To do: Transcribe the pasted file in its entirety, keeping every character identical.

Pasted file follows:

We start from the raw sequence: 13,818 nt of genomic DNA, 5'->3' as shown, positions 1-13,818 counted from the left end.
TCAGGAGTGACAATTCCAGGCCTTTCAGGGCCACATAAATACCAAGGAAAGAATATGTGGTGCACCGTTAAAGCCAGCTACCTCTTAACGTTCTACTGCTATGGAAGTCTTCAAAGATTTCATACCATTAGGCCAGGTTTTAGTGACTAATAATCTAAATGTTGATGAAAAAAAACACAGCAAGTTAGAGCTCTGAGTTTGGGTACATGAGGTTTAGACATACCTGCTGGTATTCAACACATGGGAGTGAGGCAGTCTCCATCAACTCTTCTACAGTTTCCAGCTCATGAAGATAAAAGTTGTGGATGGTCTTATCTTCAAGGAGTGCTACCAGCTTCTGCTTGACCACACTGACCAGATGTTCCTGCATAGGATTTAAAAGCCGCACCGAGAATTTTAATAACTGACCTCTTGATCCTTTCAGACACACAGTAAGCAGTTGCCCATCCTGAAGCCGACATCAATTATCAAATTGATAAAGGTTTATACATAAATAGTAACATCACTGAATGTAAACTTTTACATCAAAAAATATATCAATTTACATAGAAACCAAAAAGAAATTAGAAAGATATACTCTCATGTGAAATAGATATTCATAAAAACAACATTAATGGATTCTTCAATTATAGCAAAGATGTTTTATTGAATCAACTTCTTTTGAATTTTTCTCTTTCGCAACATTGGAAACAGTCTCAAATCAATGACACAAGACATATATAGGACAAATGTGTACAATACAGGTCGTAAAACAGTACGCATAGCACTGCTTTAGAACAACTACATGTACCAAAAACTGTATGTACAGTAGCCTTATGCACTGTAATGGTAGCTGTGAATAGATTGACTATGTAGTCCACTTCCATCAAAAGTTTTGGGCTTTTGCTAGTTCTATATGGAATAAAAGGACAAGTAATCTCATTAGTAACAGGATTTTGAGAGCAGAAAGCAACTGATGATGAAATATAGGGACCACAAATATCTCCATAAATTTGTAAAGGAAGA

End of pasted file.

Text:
We start from the raw sequence: 13,818 nt of genomic DNA, 5'->3' as shown, positions 1-13,818 counted from the left end.
TCAGGAGTGACAATTCCAGGCCTTTCAGGGCCACATAAATACCAAGGAAAGAATATGTGGTGCACCGTTAAAGCCAGCTACCTCTTAACGTTCTACTGCTATGGAAGTCTTCAAAGATTTCATACCATTAGGCCAGGTTTTAGTGACTAATAATCTAAATGTTGATGAAAAAAAACACAGCAAGTTAGAGCTCTGAGTTTGGGTACATGAGGTTTAGACATACCTGCTGGTATTCAACACATGGGAGTGAGGCAGTCTCCATCAACTCTTCTACAGTTTCCAGCTCATGAAGATAAAAGTTGTGGATGGTCTTATCTTCAAGGAGTGCTACCAGCTTCTGCTTGACCACACTGACCAGATGTTCCTGCATAGGATTTAAAAGCCGCACCGAGAATTTTAATAACTGACCTCTTGATCCTTTCAGACACACAGTAAGCAGTTGCCCATCCTGAAGCCGACATCAATTATCAAATTGATAAAGGTTTATACATAAATAGTAACATCACTGAATGTAAACTTTTACATCAAAAAATATATCAATTTACATAGAAACCAAAAAGAAATTAGAAAGATATACTCTCATGTGAAATAGATATTCATAAAAACAACATTAATGGATTCTTCAATTATAGCAAAGATGTTTTATTGAATCAACTTCTTTTGAATTTTTCTCTTTCGCAACATTGGAAACAGTCTCAAATCAATGACACAAGACATATATAGGACAAATGTGTACAATACAGGTCGTAAAACAGTACGCATAGCACTGCTTTAGAACAACTACATGTACCAAAAACTGTATGTACAGTAGCCTTATGCACTGTAATGGTAGCTGTGAATAGATTGACTATGTAGTCCACTTCCATCAAAAGTTTTGGGCTTTTGCTAGTTCTATATGGAATAAAAGGACAAGTAATCTCATTAGTAACAGGATTTTGAGAGCAGAAAGCAACTGATGATGAAATATAGGGACCACAAATATCTCCATAAATTTGTAAAGGAAGA